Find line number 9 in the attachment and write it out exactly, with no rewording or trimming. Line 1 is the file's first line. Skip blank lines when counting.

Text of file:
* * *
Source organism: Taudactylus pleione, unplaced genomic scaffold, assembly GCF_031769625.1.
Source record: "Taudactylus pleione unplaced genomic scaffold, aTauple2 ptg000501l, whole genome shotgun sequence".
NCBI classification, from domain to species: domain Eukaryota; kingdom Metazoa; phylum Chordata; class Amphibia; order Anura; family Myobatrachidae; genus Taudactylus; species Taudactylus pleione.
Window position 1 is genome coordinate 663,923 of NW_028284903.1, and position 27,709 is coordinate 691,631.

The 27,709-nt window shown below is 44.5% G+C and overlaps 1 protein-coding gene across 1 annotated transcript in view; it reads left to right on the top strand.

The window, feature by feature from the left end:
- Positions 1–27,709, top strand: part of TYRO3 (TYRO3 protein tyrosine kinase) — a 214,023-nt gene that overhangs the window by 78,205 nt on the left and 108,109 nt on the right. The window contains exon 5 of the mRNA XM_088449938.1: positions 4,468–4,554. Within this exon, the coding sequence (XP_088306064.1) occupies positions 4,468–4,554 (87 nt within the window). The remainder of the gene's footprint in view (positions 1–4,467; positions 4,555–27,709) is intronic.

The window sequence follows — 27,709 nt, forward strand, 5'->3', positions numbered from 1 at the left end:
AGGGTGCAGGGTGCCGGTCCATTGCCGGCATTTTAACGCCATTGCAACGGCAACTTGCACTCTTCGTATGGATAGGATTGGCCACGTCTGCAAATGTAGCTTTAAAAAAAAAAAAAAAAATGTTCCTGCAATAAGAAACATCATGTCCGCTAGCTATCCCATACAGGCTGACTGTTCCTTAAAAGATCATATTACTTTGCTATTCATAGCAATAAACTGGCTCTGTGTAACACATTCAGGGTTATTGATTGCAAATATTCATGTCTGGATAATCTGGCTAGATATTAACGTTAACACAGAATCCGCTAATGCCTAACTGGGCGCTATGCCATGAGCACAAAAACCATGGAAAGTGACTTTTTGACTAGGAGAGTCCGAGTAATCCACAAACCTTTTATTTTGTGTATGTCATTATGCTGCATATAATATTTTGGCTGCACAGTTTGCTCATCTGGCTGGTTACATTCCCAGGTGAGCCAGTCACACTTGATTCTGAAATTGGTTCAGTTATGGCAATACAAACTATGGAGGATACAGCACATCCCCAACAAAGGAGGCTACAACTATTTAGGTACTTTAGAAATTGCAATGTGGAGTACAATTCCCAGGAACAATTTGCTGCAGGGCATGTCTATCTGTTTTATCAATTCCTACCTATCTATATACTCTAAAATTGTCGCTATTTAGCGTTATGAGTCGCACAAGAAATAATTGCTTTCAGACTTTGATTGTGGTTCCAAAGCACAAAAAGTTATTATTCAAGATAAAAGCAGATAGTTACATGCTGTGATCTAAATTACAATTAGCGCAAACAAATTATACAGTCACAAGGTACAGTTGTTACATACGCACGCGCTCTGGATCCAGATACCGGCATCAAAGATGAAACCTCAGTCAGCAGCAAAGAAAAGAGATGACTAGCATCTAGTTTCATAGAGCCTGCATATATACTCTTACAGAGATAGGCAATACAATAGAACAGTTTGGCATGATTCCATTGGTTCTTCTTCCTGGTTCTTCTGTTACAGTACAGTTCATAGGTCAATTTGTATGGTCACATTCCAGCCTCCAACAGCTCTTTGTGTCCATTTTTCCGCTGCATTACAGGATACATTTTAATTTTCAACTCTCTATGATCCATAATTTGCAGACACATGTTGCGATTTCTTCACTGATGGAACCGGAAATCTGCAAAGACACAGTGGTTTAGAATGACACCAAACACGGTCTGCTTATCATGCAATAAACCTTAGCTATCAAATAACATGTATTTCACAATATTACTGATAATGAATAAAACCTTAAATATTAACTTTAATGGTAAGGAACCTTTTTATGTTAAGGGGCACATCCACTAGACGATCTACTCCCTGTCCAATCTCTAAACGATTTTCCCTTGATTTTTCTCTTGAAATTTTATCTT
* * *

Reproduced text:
AGGGTGCAGGGTGCCGGTCCATTGCCGGCATTTTAACGCCATTGCAACGGCAACTTGCACTCTTCGTATGGATAGGATTGGCCACGTCTGCAAATGTAGCTTTAAAAAAAAAAAAAAAAATGTTCCTGCAATAAGAAACATCATGTCCGCTAGCTATCCCATACAGGCTGACTGTTCCTTAAAAGATCATATTACTTTGCTATTCATAGCAATAAACTGGCTCTGTGTAACACATTCAGGGTTATTGATTGCAAATATTCATGTCTGGATAATCTGGCTAGATATTAACGTTAACACAGAATCCGCTAATGCCTAACTGGGCGCTATGCCATGAGCACAAAAACCATGGAAAGTGACTTTTTGACTAGGAGAGTCCGAGTAATCCACAAACCTTTTATTTTGTGTATGTCATTATGCTGCATATAATATTTTGGCTGCACAGTTTGCTCATCTGGCTGGTTACATTCCCAGGTGAGCCAGTCACACTTGATTCTGAAATTGGTTCAGTTATGGCAATACAAACTATGGAGGATACAGCACATCCCCAACAAAGGAGGCTACAACTATTTAGGTACTTTAGAAATTGCAATGTGGAGTACAATTCCCAGGAACAATTTGCTGCAGGGCATGTCTATCTGTTTTATCAATTCCTACCTATCTATATACTCTAAAATTGTCGCTATTTAGCGTTATGAGTCGCACAAGAAATAATTGCTTTCAGACTTTGATTGTGGTTCCAAAGCACAAAAAGTTATTATTCAAGATAAAAGCAGATAGTTACATGCTGTGATCTAAATTACAATTAGCGCAAACAAATTATACAGTCACAAGGTACAGTTGTTACATACGCACGCGCTCTGGATCCAGATACCGGCATCAAAGATGAAACCTCAGTCAGCAGCAAAGAAAAGAGATGACTAGCATCTAGTTTCATAGAGCCTGCATATATACTCTTACAGAGATAGGCAATACAATAGAACAGTTTGGCATGATTCCATTGGTTCTTCTTCCTGGTTCTTCTGTTACAGTACAGTTCATAGGTCAATTTGTATGGTCACATTCCAGCCTCCAACAGCTCTTTGTGTCCATTTTTCCGCTGCATTACAGGATACATTTTAATTTTCAACTCTCTATGATCCATAATTTGCAGACACATGTTGCGATTTCTTCACTGATGGAACCGGAAATCTGCAAAGACACAGTGGTTTAGAATGACACCAAACACGGTCTGCTTATCATGCAATAAACCTTAGCTATCAAATAACATGTATTTCACAATATTACTGATAATGAATAAAACCTTAAATATTAACTTTAATGGTAAGGAACCTTTTTATGTTAAGGGGCACATCCACTAGACGATCTACTCCCTGTCCAATCTCTAAACGATTTTCCCTTGATTTTTCTCTTGAAATTTTATCTT